• Bobby, I really enjoyed reading this post. I am taking film studies this year and it really puts into perspective what goes into making a film. Every time I go see a movie now I look into the aspects of what it takes to make a movie. I think this is a very important question in what you are asking. Many people don’t think movies are art when in fact they are. People’s dreams are put into their movies not to mention a lot of effort too. This should be put out there because many people go unaware. Here is an article I think you might like about movies and how they relate to art: https://mubi.com/lists/movies-are-art-now-than-ever-arthouse-movies

    • very good article sir, can’t wait to see your next one!

    • Dear Bobby,

      I am really moved by your post, “Are movies art?” because I too enjoy the art of movies and take them very seriously. I like to watch movies and do much more than simply enjoy it, I want to be part of them and this really proved to others just how much effort it takes to make a single movie and call it art. Movies are most definitely the highest form of art and my favorite so thank you for writing this.

    • Interesting article, Bobby! I really liked how you not only discussed the work that goes into making a movie but also the culture that goes along with movies. Based on your post I think you would enjoy reading this article, https://www.debate.org/opinions/are-movies-art. I look forward to reading your future posts!

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    Bobby wrote a new post

    “Beauty on the outside doesn’t reflect how I am on the inside.” Is there truth in this? Yes. But nowadays this statement is used as an excuse not to be healthy, rather than trying to be meaningful in any w

    Why Obesity is the worst problem in America today

    "Beauty on the outside doesn't reflect how I am on the inside." Is there truth in this? Yes. But nowadays this statement is used as an excuse not to be healthy, rather than trying to be meaningful in any way. "40 percent...

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    10 Comments
    • Bobby,
      I am very passionate about this topic as I know you are, Statistics and people telling you to lose wait are not good motivators especially for an issue as large as obesity. I feel where you are coming from especially because I’ve been wanting to join the military and im slightly overweight for my size. Now it wasnt advertisements or the prospect of going on diet pills or whatnot that convinced me to lose weight. It was my own personal conviction to make myself healthier. All of these inspirational quotes that make being obese is ok is making everything worse. Yes it’s great to appreciate your own body for everything it is but its equally important to recognize that one needs to stay healthy in order to lead a great life.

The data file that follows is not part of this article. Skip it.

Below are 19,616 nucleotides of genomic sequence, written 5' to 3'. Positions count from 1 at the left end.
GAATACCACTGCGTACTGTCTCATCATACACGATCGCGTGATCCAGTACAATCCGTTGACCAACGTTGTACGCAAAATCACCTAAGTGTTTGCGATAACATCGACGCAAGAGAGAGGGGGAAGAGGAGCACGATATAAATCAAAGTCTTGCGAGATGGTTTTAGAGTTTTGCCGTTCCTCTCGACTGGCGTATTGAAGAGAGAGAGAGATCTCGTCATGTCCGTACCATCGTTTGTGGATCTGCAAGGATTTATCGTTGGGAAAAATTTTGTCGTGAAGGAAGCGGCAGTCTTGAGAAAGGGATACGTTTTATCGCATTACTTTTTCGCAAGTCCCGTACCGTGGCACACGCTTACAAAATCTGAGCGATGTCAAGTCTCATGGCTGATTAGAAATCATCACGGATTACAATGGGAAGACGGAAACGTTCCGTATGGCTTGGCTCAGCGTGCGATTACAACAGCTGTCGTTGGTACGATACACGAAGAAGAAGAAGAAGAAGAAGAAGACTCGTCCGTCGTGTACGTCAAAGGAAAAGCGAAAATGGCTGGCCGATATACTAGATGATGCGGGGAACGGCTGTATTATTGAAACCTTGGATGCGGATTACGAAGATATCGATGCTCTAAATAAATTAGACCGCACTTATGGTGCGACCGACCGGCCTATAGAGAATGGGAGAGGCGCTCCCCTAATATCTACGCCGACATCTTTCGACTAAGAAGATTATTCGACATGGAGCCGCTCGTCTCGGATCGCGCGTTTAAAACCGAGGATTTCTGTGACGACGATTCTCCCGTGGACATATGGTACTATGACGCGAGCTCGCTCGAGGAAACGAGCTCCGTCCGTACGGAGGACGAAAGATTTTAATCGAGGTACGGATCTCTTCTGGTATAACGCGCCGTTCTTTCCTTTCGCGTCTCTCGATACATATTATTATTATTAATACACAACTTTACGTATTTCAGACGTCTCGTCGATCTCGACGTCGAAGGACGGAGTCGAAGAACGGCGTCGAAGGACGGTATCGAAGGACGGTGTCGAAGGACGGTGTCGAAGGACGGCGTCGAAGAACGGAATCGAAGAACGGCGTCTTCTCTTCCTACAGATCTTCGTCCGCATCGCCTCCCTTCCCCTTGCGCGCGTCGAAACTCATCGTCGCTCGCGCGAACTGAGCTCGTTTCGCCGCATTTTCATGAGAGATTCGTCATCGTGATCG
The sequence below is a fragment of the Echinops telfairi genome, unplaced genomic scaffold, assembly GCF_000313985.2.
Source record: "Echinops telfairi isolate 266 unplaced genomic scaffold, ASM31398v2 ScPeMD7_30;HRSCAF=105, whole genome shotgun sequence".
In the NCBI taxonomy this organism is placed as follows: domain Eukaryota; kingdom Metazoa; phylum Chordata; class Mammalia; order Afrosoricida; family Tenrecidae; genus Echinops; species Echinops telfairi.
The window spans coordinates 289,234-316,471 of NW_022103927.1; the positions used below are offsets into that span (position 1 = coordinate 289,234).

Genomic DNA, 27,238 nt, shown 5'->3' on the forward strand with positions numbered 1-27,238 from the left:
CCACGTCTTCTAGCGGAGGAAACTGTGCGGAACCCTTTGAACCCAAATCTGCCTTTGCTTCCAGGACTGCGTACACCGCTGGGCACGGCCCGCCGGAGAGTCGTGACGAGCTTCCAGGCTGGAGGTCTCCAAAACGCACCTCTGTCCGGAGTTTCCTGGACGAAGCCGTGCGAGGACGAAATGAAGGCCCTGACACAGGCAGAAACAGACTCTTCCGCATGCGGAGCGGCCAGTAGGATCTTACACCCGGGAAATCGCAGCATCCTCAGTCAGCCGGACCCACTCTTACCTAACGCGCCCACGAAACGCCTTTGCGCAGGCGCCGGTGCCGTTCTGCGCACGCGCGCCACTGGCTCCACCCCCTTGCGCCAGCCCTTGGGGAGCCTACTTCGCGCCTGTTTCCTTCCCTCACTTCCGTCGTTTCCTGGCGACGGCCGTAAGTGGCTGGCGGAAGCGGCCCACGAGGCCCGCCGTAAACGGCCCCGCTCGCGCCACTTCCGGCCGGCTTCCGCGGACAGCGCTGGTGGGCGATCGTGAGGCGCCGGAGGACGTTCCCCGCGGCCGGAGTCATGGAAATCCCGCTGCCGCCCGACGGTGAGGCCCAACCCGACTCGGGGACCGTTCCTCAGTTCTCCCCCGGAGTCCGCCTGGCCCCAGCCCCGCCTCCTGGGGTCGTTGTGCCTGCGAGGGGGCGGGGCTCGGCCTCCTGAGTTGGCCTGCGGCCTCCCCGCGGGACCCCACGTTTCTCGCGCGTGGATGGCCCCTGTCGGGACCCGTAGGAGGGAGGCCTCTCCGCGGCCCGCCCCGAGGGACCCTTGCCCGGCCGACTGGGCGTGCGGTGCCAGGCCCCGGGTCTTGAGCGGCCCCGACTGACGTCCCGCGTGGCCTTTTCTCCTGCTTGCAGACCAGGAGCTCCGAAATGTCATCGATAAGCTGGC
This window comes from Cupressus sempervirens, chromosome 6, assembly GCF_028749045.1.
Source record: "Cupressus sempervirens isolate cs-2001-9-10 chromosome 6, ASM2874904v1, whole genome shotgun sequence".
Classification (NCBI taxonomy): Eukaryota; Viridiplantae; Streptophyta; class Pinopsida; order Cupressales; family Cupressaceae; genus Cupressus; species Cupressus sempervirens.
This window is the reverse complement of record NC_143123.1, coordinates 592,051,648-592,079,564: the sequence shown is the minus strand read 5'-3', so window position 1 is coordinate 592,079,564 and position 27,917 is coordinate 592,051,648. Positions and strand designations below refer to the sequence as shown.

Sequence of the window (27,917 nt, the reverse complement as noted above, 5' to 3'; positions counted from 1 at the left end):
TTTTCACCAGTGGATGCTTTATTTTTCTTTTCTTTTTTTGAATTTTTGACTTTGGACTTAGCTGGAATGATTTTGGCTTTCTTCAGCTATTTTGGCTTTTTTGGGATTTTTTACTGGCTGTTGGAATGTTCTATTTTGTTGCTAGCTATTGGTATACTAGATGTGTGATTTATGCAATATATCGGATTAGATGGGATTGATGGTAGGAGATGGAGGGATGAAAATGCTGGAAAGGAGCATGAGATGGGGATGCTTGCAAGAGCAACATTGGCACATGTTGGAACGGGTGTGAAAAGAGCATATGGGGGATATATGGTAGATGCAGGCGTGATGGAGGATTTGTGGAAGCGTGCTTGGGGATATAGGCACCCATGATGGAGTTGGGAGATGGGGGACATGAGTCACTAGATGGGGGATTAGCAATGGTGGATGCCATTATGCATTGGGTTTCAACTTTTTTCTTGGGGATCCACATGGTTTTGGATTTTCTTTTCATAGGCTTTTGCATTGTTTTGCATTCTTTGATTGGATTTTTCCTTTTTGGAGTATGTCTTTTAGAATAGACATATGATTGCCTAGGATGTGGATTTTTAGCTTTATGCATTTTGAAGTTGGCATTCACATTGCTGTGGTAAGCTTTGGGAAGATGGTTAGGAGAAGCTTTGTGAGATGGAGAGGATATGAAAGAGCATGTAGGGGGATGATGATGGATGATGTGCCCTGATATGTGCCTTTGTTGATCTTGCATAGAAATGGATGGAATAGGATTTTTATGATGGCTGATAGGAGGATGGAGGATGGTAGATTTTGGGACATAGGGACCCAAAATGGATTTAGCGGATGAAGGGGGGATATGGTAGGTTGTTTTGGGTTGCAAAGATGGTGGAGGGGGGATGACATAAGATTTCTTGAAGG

• Bobby. I disagree with your thought on how you think the stats are ineffective with change. People get scared of what out countries exterior outlook may look like in a few years. I enjoyed your post, it had great structure but I must ask, do you think people are born with obesity? and is it a mental illness in your opinion? I know a couple of people who cannot help being over weight, but thats they way there body is built. I do want to make it clear that I do not believe that being obese should socially acceptable because there health and lives are at risk. Thank you !

      http://www.psychiatryadvisor.com/aaic-2015-coverage/mental-illness-and-obesity/article/479564/

      • Ethan,
        I wish it was different Ethan, but stats don’t affect people that much anymore. If that was the case, people would have listened to the growing cases of obesity these days and the problem would have lessened, or at the very least stayed the same, not grown exponentially.

        Obesity is NOT a mental illness. Even if it was, it shouldn’t matter. Genetics and environment factors do have an effect on the body, and not everyone has the same factors. But it doesn’t matter, if being healthy was really important to you, you would do it. People are gonna compare obesity to mental illness as an excuse to be how they are, because that’s exactly what I did my whole life, “I’m just born this way.” People can work past these genetic effects with exercise and dieting/calorie counting, “The data they gathered generated some interesting results, highlighting a 30% decrease in FTO’s weight gain effects with just simple aerobic activity on a regular basis. While it doesn’t completely undo the negative effects FTO can provoke in the brain, exercise has been proven to seriously limit its power.” But again, ” A fairly recent study determined that those who find themselves stricken with the knowledge of their FTO genetics often resign themselves to their “fate” and initiate binge eating that only serves to worsen their problems. The study’s data noted that, after learning of their genetics, subjects consumed more food in the 90 days following the study than they had prior to it.” From: http://www.leanbodyinstitute.com/genetics-and-obesity.html

        And if obesity was a mental illness, what would that mean for me? My fate wasn’t fixed. Some of the healthiest people out there have been obese, because they realize the detrimental effects of being fat and they devoted their life to health and fitness. They were able to work past their specific genetic or environmental problems and be healthy.

        Thank you for bringing this up, and I enjoyed having a conversation.

    • Bobby,